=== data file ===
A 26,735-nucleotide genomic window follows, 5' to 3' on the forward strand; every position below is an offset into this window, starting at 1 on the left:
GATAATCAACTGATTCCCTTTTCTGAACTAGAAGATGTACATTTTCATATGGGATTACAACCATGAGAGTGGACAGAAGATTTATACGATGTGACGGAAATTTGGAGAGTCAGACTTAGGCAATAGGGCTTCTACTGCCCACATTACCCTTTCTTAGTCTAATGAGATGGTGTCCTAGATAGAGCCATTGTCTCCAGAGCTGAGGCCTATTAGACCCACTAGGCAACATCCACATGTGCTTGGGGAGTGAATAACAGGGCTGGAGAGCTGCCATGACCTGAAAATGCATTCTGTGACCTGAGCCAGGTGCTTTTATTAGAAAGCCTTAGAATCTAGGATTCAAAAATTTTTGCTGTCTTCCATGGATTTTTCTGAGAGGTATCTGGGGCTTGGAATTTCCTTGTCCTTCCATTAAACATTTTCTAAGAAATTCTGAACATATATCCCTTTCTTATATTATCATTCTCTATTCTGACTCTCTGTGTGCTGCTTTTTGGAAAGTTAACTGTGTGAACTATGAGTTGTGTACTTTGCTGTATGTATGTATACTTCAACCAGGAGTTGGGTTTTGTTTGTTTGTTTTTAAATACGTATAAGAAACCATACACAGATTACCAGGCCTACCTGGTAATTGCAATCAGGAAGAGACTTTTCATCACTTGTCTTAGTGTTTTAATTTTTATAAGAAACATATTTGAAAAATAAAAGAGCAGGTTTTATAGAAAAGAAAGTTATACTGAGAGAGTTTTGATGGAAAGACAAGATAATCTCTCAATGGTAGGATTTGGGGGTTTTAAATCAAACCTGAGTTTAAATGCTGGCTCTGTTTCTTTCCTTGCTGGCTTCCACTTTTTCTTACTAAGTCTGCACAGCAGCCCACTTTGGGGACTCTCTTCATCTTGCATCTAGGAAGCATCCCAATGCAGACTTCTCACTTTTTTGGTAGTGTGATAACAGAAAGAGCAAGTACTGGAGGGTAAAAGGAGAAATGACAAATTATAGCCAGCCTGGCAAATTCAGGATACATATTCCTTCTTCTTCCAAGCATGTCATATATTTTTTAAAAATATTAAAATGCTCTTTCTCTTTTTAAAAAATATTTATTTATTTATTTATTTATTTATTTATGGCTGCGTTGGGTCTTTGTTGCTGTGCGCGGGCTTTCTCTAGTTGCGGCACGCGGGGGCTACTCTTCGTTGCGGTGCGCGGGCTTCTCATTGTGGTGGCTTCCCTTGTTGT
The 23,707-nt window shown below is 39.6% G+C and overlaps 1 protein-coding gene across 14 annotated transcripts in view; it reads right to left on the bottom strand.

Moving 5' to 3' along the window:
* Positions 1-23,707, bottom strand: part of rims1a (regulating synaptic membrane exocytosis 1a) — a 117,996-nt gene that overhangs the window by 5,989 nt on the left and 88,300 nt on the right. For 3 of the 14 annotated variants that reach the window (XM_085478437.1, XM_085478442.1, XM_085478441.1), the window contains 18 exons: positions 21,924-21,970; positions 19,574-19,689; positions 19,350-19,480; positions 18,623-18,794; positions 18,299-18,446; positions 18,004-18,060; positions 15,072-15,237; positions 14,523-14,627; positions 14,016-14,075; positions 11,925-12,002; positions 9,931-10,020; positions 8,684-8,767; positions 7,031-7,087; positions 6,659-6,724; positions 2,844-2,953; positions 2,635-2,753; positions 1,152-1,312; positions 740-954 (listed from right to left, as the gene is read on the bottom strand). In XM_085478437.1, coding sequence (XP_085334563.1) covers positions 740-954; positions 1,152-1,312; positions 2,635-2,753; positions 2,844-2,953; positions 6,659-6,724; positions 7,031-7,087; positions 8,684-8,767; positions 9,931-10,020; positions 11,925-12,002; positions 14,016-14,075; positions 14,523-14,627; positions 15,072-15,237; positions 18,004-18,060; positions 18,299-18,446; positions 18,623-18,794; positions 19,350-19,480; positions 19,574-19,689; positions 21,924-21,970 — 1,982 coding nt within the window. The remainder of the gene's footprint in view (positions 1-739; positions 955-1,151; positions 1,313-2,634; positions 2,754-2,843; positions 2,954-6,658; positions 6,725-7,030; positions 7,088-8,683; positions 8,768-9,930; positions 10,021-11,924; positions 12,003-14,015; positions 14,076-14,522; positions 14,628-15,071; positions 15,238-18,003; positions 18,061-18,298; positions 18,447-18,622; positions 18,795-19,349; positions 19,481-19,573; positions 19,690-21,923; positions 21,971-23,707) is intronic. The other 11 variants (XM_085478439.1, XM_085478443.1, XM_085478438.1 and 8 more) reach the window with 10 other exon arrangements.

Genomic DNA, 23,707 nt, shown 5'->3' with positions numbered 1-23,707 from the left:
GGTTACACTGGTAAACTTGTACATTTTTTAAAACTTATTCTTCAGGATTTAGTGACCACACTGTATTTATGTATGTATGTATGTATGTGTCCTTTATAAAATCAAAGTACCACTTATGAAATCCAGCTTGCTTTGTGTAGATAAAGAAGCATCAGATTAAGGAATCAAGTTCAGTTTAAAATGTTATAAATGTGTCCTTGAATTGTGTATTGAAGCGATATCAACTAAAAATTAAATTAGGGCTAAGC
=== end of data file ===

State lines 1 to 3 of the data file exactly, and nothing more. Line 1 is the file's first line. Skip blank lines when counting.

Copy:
A 26,735-nucleotide genomic window follows, 5' to 3' on the forward strand; every position below is an offset into this window, starting at 1 on the left:
GATAATCAACTGATTCCCTTTTCTGAACTAGAAGATGTACATTTTCATATGGGATTACAACCATGAGAGTGGACAGAAGATTTATACGATGTGACGGAAATTTGGAGAGTCAGACTTAGGCAATAGGGCTTCTACTGCCCACATTACCCTTTCTTAGTCTAATGAGATGGTGTCCTAGATAGAGCCATTGTCTCCAGAGCTGAGGCCTATTAGACCCACTAGGCAACATCCACATGTGCTTGGGGAGTGAATAACAGGGCTGGAGAGCTGCCATGACCTGAAAATGCATTCTGTGACCTGAGCCAGGTGCTTTTATTAGAAAGCCTTAGAATCTAGGATTCAAAAATTTTTGCTGTCTTCCATGGATTTTTCTGAGAGGTATCTGGGGCTTGGAATTTCCTTGTCCTTCCATTAAACATTTTCTAAGAAATTCTGAACATATATCCCTTTCTTATATTATCATTCTCTATTCTGACTCTCTGTGTGCTGCTTTTTGGAAAGTTAACTGTGTGAACTATGAGTTGTGTACTTTGCTGTATGTATGTATACTTCAACCAGGAGTTGGGTTTTGTTTGTTTGTTTTTAAATACGTATAAGAAACCATACACAGATTACCAGGCCTACCTGGTAATTGCAATCAGGAAGAGACTTTTCATCACTTGTCTTAGTGTTTTAATTTTTATAAGAAACATATTTGAAAAATAAAAGAGCAGGTTTTATAGAAAAGAAAGTTATACTGAGAGAGTTTTGATGGAAAGACAAGATAATCTCTCAATGGTAGGATTTGGGGGTTTTAAATCAAACCTGAGTTTAAATGCTGGCTCTGTTTCTTTCCTTGCTGGCTTCCACTTTTTCTTACTAAGTCTGCACAGCAGCCCACTTTGGGGACTCTCTTCATCTTGCATCTAGGAAGCATCCCAATGCAGACTTCTCACTTTTTTGGTAGTGTGATAACAGAAAGAGCAAGTACTGGAGGGTAAAAGGAGAAATGACAAATTATAGCCAGCCTGGCAAATTCAGGATACATATTCCTTCTTCTTCCAAGCATGTCATATATTTTTTAAAAATATTAAAATGCTCTTTCTCTTTTTAAAAAATATTTATTTATTTATTTATTTATTTATTTATGGCTGCGTTGGGTCTTTGTTGCTGTGCGCGGGCTTTCTCTAGTTGCGGCACGCGGGGGCTACTCTTCGTTGCGGTGCGCGGGCTTCTCATTGTGGTGGCTTCCCTTGTTGT
The 23,707-nt window shown below is 39.6% G+C and overlaps 1 protein-coding gene across 14 annotated transcripts in view; it reads right to left on the bottom strand.